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Housing, factory data point to momentum in economy

A U.S. flag decorates a for-sale sign at a home in the Capitol Hill neighborhood of Washington, August 21, 2012. REUTERS/Jonathan Ernst
A U.S. flag decorates a for-sale sign at a home in the Capitol Hill neighborhood of Washington, August 21, 2012. REUTERS/Jonathan Ernst

By Lucia Mutikani

WASHINGTON (Reuters) - Contracts for U.S. home resales hit a 2-1/2-year high in November and factory activity in the Midwest expanded this month, suggesting some strength in the economy despite the threat of tighter fiscal policy.

The National Association of Realtors said on Friday its Pending Home Sales Index, based on contracts signed last month, increased 1.7 percent to 106.4 - the highest level since April 2010 when the home-buyer tax credit expired.

November marked the third straight month of gains for signed contracts, which become sales after a month or two, and followed a 5 percent increase in October.

A separate report showed the Institute for Supply Management-Chicago business barometer rose to 51.6 in December from 50.4 in November. A reading above 50 indicates expansion in the regional economy. It was the second straight month of growth and was driven by a rebound in new orders.

The data suggested some of the growth momentum from the third quarter carried into the final three months of 2012, even as businesses and households braced for sharp cuts in government spending and higher taxes in the new year.

Data so far in the fourth quarter ranging from consumer spending, housing, employment and the various manufacturing indicators have been fairly upbeat.

"We don't see much evidence that the economy was slowing as we headed into the end of the year, but everything could change on January 1," said John Ryding, chief economist at RDQ Economics in New York.

There are fears that currently stalled budget talks in Washington will fail to steer clear of a $600 billion "fiscal cliff" of less government spending and higher taxes, which could tip the economy back into recession.

"There is nothing here to suggest that the economy has enough momentum to withstand the shock if we go over the fiscal-cliff with no quick return," said Ryding. "The good news right now is it looks like we could have the mid-twos kind of GDP (growth) for the fourth quarter."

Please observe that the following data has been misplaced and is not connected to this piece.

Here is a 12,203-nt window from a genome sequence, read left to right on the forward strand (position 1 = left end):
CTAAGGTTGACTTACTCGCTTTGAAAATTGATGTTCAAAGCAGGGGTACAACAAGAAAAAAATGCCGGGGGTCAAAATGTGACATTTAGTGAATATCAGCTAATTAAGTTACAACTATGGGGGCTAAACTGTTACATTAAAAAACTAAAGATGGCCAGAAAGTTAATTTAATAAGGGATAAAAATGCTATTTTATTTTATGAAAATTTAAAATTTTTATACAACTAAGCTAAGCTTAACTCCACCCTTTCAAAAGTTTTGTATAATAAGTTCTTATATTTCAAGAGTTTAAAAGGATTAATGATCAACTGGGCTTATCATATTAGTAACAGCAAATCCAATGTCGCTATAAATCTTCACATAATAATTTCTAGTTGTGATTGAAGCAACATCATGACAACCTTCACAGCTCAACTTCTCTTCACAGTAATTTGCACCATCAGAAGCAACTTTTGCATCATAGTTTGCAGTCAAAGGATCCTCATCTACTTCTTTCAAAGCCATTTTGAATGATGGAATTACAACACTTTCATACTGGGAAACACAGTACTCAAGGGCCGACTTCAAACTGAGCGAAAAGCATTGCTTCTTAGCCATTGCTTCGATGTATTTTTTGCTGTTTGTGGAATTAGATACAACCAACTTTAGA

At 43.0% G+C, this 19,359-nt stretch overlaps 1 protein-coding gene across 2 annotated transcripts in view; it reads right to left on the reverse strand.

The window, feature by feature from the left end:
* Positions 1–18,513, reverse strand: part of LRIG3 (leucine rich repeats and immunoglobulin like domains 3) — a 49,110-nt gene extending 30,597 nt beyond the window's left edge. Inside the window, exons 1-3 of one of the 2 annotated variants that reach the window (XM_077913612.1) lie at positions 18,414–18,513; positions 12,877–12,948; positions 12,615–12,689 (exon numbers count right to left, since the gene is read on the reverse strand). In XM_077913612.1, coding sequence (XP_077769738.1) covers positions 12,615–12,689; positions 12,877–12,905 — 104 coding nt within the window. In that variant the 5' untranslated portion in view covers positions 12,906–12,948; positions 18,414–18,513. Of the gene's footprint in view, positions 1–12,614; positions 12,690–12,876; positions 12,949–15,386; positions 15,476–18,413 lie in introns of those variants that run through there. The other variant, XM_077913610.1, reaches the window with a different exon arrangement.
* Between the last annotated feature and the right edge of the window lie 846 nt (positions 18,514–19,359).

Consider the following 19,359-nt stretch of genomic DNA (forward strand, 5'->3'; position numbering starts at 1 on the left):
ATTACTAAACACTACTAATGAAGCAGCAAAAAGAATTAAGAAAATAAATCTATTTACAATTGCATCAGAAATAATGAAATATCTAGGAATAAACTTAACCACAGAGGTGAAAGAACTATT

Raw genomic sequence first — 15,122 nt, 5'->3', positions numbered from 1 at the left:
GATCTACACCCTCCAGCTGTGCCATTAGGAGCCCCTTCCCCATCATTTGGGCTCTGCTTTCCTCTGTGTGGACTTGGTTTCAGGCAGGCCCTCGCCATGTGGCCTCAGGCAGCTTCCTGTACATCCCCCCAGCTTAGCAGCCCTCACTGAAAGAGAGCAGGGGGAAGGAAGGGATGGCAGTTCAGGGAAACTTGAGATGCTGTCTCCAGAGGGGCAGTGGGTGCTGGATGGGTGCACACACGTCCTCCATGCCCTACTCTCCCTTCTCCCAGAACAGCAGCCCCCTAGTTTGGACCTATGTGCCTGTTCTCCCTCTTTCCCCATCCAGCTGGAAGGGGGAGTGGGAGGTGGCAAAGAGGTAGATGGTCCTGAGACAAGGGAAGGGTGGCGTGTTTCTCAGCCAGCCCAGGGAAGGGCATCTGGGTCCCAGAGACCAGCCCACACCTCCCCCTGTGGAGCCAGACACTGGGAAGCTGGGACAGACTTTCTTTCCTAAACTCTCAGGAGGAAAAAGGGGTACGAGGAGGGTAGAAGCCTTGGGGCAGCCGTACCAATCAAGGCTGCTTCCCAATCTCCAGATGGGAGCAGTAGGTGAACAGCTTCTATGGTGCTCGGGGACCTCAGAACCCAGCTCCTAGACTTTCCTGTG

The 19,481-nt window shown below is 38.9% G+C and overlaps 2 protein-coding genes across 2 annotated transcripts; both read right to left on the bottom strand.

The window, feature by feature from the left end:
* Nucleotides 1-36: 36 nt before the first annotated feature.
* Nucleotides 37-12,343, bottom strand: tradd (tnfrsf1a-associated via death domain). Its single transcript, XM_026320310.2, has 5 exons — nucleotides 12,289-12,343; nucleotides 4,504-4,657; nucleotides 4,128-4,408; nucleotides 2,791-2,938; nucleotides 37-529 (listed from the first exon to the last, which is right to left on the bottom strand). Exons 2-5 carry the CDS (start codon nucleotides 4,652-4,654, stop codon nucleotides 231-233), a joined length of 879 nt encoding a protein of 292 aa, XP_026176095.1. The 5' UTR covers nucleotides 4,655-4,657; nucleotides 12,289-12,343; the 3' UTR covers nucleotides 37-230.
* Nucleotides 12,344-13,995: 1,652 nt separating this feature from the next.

STRENGTHENING HOUSING RECOVERY

The economy grew at a 3.1 percent annual rate in the third quarter. The latest Reuters survey of economists put fourth-quarter gross domestic product growth at a 1.2 percent rate, mostly because of superstorm Sandy, which struck the East Coast in late October and fiscal cliff-related cutbacks in business spending.

U.S. financial markets ignored the data as attention remained focused on the developments in Washington surrounding the fiscal cliff.

Stocks on Wall Street fell, putting the Standard & Poor's 500 index on track for a fifth straight day of declines. U.S. Treasury debt prices rose, while the dollar was little changed against a basket of currencies.

Though the employment gauge in the Chicago ISM survey fell to a three-year low in December, economists expected a rebound given the strength in new orders.

"The drop in employment reflects the weakness in new orders in November and to a lesser degree the fiscal cliff. With the bounce back in new orders, employment will also bounce back," said Eric Green, chief economist at TD Securities in New York.

The pending home sales report pointed to a strengthening in the housing market recovery. Contracts were up 9.8 percent in the 12 months through November.

The housing market has turned the corner after a dramatic collapse, which dragged the economy through its worst recession since the Great Depression of the 1930s.

Home sales and prices are rising, encouraging builders to undertake new construction projects. Home resale contracts were up in three of the country's four regions. They were unchanged in the South.

"The housing revival seems to be happening in a way that puts some positive feedback loop, a virtuous cycle into the economy," said Jerry Webman, chief economist at OppenheimerFunds in New York.

(Reporting By Lucia Mutikani; Editing by Neil Stempleman)

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